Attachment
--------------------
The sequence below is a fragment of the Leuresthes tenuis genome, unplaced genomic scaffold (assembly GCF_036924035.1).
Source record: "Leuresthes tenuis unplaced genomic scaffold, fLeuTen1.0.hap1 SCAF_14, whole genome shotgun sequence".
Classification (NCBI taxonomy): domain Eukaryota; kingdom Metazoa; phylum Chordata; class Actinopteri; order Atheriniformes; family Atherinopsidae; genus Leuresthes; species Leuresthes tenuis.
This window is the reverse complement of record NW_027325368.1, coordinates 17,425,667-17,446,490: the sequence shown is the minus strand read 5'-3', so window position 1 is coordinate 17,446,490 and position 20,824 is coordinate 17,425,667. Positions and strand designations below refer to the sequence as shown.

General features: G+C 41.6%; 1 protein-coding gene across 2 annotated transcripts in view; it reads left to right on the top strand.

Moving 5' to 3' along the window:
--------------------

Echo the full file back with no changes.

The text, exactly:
The sequence below is a fragment of the Leuresthes tenuis genome, unplaced genomic scaffold (assembly GCF_036924035.1).
Source record: "Leuresthes tenuis unplaced genomic scaffold, fLeuTen1.0.hap1 SCAF_14, whole genome shotgun sequence".
Classification (NCBI taxonomy): domain Eukaryota; kingdom Metazoa; phylum Chordata; class Actinopteri; order Atheriniformes; family Atherinopsidae; genus Leuresthes; species Leuresthes tenuis.
This window is the reverse complement of record NW_027325368.1, coordinates 17,425,667-17,446,490: the sequence shown is the minus strand read 5'-3', so window position 1 is coordinate 17,446,490 and position 20,824 is coordinate 17,425,667. Positions and strand designations below refer to the sequence as shown.

General features: G+C 41.6%; 1 protein-coding gene across 2 annotated transcripts in view; it reads left to right on the top strand.

Moving 5' to 3' along the window: